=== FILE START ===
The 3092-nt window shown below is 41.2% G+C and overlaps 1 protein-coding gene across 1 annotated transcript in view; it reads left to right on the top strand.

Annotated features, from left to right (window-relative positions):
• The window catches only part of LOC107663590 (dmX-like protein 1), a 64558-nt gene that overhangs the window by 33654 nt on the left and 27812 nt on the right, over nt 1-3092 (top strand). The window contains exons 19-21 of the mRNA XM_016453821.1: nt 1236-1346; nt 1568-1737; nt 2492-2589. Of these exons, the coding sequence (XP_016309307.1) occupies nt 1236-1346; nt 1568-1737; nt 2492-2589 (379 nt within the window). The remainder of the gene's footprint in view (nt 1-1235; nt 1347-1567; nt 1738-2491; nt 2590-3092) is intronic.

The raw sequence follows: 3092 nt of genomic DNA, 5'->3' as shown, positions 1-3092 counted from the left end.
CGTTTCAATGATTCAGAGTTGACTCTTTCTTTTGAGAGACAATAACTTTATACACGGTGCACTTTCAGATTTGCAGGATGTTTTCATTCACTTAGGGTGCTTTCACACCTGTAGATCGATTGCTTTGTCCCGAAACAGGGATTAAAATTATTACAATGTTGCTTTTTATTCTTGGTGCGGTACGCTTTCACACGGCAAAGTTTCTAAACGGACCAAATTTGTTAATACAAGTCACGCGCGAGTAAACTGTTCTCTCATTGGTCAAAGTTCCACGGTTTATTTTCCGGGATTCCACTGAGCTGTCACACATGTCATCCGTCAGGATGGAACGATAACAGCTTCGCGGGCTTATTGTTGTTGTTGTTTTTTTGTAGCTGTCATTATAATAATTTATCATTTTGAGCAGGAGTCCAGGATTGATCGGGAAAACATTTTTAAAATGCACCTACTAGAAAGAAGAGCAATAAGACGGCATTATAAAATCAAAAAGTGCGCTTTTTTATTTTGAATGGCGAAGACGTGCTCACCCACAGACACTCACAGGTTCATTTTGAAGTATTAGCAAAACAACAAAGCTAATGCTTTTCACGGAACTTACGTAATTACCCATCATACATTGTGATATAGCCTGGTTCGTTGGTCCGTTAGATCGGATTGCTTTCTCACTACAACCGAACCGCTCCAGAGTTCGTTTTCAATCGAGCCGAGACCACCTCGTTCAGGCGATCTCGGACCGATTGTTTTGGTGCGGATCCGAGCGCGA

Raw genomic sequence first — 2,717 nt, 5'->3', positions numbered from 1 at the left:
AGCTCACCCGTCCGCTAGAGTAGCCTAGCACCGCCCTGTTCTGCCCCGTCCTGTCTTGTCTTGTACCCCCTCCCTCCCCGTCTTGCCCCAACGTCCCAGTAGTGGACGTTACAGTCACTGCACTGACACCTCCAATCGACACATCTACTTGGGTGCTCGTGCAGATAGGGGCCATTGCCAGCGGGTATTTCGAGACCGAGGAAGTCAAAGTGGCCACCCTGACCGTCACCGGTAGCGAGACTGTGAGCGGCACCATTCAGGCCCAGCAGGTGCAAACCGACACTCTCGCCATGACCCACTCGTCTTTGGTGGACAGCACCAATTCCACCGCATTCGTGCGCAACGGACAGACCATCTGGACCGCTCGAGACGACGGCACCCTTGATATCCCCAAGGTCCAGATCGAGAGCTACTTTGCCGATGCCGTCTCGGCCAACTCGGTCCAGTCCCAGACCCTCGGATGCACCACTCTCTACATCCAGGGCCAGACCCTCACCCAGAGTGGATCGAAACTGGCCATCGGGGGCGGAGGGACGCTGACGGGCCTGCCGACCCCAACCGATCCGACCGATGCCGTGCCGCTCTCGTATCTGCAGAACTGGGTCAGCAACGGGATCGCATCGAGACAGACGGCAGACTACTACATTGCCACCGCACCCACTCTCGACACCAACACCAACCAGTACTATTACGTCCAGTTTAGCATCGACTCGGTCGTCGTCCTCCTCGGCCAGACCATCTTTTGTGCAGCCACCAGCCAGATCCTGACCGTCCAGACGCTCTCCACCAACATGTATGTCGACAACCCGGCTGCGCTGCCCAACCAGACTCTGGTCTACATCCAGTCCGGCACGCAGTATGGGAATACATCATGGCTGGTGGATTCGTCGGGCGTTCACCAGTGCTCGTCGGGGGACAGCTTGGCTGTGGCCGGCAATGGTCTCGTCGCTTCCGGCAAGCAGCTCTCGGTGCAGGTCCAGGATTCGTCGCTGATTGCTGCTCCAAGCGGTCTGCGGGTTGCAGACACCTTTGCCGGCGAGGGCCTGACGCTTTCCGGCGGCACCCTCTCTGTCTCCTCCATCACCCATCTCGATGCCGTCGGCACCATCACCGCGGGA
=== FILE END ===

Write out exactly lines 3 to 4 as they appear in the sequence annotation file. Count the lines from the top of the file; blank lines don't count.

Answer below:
• The window catches only part of LOC107663590 (dmX-like protein 1), a 64558-nt gene that overhangs the window by 33654 nt on the left and 27812 nt on the right, over nt 1-3092 (top strand). The window contains exons 19-21 of the mRNA XM_016453821.1: nt 1236-1346; nt 1568-1737; nt 2492-2589. Of these exons, the coding sequence (XP_016309307.1) occupies nt 1236-1346; nt 1568-1737; nt 2492-2589 (379 nt within the window). The remainder of the gene's footprint in view (nt 1-1235; nt 1347-1567; nt 1738-2491; nt 2590-3092) is intronic.

The raw sequence follows: 3092 nt of genomic DNA, 5'->3' as shown, positions 1-3092 counted from the left end.